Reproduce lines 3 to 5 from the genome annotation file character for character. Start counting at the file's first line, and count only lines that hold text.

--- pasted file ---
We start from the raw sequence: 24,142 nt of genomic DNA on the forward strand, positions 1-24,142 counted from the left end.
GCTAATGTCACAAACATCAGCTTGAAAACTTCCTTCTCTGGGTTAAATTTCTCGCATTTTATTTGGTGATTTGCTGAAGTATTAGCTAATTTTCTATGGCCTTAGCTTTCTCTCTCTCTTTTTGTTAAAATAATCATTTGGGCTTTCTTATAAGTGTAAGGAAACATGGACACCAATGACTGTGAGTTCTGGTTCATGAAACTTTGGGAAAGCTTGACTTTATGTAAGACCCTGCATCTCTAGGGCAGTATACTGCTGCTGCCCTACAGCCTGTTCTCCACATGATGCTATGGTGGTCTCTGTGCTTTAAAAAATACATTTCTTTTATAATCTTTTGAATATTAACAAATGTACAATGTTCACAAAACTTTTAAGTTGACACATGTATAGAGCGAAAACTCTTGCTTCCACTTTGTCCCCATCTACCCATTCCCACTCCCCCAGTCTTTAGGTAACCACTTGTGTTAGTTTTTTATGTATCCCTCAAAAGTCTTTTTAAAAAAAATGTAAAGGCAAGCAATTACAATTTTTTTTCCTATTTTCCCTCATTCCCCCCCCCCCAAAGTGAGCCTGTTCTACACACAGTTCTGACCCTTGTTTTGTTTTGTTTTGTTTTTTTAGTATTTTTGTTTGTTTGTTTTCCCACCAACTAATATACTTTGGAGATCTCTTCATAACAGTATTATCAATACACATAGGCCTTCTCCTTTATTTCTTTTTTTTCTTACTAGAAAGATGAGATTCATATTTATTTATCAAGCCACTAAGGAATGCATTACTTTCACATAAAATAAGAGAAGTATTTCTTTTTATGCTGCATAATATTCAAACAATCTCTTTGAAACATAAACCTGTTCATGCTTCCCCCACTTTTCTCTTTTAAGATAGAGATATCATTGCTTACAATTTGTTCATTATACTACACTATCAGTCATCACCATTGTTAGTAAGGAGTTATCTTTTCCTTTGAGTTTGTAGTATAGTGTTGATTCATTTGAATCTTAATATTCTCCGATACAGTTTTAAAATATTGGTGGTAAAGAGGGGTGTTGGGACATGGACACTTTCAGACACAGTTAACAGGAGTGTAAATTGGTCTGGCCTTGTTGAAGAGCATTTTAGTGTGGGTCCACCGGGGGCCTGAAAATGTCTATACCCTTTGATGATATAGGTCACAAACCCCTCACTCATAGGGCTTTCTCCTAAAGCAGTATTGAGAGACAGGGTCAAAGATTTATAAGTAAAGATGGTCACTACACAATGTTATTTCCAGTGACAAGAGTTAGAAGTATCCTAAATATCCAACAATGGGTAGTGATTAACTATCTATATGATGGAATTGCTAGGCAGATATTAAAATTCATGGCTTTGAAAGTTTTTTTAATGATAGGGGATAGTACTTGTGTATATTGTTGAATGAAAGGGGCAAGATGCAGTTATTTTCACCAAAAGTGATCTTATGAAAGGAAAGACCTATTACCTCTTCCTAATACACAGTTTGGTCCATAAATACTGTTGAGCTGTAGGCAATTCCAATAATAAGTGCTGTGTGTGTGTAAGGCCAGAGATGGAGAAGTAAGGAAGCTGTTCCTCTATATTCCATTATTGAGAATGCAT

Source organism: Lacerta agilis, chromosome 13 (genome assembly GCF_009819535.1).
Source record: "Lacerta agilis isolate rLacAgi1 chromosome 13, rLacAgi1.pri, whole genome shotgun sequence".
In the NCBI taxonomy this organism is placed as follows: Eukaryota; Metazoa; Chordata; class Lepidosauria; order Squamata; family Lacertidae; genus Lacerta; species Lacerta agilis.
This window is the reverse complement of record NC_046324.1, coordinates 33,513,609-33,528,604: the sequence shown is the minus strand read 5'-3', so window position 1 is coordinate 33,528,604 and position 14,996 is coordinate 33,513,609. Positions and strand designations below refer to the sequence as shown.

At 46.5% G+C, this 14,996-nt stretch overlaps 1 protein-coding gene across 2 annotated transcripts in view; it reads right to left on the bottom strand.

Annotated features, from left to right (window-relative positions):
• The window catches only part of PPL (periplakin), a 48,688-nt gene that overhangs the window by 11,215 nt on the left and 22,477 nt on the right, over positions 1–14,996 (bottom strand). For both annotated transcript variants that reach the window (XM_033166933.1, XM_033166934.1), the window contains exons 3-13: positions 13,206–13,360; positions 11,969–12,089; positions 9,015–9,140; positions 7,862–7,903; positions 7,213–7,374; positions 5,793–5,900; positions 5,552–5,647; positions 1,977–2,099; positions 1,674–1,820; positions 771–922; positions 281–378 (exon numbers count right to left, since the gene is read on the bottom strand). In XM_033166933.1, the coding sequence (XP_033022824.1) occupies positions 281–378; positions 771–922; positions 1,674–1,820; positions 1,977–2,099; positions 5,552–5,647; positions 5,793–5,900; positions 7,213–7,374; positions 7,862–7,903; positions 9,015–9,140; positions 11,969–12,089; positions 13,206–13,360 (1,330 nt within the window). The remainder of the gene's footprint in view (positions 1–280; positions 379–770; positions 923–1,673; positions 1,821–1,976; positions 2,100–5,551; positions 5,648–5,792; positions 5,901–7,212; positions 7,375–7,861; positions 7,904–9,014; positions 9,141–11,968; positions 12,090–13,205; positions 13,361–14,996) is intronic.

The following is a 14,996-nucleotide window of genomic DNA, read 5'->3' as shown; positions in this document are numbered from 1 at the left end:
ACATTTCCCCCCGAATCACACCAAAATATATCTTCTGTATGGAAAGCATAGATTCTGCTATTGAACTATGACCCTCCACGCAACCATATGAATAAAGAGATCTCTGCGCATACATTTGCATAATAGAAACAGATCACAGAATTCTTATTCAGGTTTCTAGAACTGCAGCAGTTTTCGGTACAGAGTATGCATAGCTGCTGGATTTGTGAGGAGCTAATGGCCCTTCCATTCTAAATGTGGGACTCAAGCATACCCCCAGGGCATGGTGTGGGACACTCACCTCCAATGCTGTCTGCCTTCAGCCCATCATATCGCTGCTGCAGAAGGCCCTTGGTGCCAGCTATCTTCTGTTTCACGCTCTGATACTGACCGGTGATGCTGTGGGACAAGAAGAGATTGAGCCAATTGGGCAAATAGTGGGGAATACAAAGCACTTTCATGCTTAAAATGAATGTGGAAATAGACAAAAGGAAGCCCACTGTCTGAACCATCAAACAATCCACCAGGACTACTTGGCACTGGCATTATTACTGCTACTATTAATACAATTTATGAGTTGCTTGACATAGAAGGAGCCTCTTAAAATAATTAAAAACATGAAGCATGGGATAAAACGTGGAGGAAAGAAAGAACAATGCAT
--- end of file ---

Source organism: Lacerta agilis, chromosome 13 (genome assembly GCF_009819535.1).
Source record: "Lacerta agilis isolate rLacAgi1 chromosome 13, rLacAgi1.pri, whole genome shotgun sequence".
In the NCBI taxonomy this organism is placed as follows: Eukaryota; Metazoa; Chordata; class Lepidosauria; order Squamata; family Lacertidae; genus Lacerta; species Lacerta agilis.